Ten emerging technologies for 2013

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20.02.2013 - 13:29

The World Economic Forum has identified the top 10 most promising technology trends that during this year might help to tackle new challenges in times when global population and material demands on the environment continue to grow rapidly.

Online electric vehicles, carbon dioxide (CO2) converted and available for humans, fourth-generation nuclear reactors or three-dimensional printing, are some of the ten technologies included on World Economic Forum’s Global Agenda Council on Emerging Technologies.

OLEV (OnLine Electric Vehicles) is the name for the next generation of electric cars. These vehicles will be moved by wireless technology installed under the car floor and will have a battery which needs only a fifth of the capacity of a standard electric car.

Currently, 3D printers are being used by several scientists, architects or engineers, but during this year its creations will begin to be more solid and the “copies” will be available in plastic, metal and other materials.

However, one of those materials is not the self-healing, which in 2013 will be chosen by manufacturers in order to generate goods with longer lifetimes. Self-healing is a non-living structural material that has the capacity of heal itself when cut or broken.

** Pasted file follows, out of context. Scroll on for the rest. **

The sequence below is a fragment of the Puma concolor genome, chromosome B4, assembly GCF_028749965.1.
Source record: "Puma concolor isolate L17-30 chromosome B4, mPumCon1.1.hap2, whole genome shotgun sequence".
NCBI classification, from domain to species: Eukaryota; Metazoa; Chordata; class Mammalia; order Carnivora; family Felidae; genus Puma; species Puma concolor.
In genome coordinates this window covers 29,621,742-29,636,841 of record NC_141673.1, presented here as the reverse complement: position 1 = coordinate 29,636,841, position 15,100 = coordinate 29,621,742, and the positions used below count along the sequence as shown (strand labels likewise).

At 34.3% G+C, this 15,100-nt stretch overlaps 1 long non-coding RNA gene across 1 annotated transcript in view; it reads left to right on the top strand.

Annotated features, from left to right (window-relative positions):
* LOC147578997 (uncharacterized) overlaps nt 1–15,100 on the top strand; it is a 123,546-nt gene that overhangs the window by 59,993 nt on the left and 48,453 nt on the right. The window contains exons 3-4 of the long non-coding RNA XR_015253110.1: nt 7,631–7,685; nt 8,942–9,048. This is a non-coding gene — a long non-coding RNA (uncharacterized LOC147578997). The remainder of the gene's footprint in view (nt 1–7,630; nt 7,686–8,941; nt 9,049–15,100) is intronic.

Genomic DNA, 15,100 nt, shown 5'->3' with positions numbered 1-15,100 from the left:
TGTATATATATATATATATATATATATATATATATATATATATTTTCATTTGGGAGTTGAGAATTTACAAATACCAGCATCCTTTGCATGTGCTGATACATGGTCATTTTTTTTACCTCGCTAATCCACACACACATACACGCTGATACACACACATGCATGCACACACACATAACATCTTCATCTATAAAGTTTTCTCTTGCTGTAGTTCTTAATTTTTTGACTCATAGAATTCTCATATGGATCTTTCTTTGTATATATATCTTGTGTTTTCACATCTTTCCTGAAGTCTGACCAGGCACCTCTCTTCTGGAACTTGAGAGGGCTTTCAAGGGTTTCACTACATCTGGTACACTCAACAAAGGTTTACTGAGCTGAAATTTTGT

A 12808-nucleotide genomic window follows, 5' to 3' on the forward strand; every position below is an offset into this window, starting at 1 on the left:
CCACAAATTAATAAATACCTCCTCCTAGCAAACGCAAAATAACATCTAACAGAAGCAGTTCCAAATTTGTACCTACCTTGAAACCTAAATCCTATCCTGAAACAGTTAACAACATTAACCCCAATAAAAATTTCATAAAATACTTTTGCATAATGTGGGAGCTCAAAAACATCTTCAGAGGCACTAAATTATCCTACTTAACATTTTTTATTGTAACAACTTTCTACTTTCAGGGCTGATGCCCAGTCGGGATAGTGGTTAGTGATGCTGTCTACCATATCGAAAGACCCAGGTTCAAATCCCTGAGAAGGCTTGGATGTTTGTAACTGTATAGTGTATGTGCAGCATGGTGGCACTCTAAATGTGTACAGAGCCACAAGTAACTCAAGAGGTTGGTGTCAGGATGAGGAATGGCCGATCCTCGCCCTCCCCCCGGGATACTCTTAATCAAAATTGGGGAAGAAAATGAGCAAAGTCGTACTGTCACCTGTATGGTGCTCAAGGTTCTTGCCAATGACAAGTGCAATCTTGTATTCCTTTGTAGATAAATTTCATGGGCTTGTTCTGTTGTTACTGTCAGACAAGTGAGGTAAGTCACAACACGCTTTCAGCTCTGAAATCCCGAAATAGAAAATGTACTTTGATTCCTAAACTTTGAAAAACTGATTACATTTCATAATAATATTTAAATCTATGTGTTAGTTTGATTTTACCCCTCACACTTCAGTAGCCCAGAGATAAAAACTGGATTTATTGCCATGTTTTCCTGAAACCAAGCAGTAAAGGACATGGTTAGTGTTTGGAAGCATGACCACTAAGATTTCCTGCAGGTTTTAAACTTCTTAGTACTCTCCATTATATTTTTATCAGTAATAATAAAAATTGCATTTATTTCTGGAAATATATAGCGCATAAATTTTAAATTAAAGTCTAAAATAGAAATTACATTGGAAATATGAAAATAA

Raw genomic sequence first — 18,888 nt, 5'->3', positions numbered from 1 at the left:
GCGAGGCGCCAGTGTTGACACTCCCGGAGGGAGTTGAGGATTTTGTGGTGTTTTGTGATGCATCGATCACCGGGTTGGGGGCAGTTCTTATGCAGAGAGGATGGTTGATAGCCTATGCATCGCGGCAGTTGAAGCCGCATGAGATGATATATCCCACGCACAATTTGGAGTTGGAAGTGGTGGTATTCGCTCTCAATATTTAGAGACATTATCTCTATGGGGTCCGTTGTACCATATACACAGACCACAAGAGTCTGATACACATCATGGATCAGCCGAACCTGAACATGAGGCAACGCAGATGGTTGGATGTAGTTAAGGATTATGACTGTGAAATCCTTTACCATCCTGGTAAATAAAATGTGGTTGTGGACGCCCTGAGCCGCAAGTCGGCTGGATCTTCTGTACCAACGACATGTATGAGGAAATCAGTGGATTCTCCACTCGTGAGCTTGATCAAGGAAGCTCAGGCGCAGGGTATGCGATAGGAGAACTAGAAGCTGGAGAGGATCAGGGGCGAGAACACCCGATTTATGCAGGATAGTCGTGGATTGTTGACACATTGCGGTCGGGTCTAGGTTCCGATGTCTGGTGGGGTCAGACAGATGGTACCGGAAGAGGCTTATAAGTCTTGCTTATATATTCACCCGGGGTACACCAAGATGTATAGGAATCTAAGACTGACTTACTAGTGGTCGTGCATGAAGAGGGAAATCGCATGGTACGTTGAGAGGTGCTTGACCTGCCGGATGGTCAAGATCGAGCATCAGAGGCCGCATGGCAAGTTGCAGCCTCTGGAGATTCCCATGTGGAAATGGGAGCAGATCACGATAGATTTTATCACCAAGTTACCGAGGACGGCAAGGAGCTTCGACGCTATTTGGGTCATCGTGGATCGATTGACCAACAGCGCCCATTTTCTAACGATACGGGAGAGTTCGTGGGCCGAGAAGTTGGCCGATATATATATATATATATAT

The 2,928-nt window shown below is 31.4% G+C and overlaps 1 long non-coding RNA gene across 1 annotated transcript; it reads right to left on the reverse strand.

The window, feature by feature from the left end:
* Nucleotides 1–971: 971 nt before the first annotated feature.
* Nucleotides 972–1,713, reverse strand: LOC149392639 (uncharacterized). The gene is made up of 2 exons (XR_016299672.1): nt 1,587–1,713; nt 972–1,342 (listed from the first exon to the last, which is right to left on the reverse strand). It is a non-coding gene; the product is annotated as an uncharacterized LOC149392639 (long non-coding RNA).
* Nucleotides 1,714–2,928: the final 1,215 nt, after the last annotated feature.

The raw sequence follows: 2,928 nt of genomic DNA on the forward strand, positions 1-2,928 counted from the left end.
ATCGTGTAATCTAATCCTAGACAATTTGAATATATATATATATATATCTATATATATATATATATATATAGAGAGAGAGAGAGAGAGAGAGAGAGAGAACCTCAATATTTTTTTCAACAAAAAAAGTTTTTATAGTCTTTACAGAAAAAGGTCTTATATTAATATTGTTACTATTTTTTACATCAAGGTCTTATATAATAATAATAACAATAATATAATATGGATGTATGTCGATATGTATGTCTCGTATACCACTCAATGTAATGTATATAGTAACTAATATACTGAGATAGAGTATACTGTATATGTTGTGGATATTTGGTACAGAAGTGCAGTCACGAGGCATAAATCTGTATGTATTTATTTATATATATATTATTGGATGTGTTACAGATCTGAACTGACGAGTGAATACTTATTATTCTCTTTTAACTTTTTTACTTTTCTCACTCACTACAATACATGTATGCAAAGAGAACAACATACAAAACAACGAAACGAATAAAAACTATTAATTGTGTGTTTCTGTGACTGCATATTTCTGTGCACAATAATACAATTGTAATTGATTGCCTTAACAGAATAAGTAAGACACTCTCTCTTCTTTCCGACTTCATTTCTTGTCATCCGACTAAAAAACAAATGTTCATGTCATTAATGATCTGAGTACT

New technologies and techniques will transform undrinkable water to be used in agriculture, cities and even for human uses. Besides, carbon dioxide will be converted into liquid fuels or chemicals, with low-cost, modular solar converter systems.

“Even in developed countries millions of people suffer from malnutrition due to nutrient deficiencies in their diets”, says the World Economic Forum. Modern techniques will identify the most proteins for humans and will produce them to deliver health benefits such as muscle development, managing diabetes or reducing obesity.

In addition, a big number of new sensors in the human body will be used for medical reasons, such as heart rate, blood oxygen and blood sugar levels. In some cases, these sensors may give a medical response, like insulin provision.

Also in the medical area, nanoparticles adhered to diseased tissue will allow micro-scale delivery of therapeutic compounds while minimizing their impact on healthy tissue.

Finally, according to the report, organic electronics, which is the use of organic materials such as polymers to create electronic circuits and devices, will reduce costs in contrast to traditional materials, like silicon. And, fourth-generation nuclear reactors will reduce the volume and long-term toxicity of wastes, as well as radioactivity.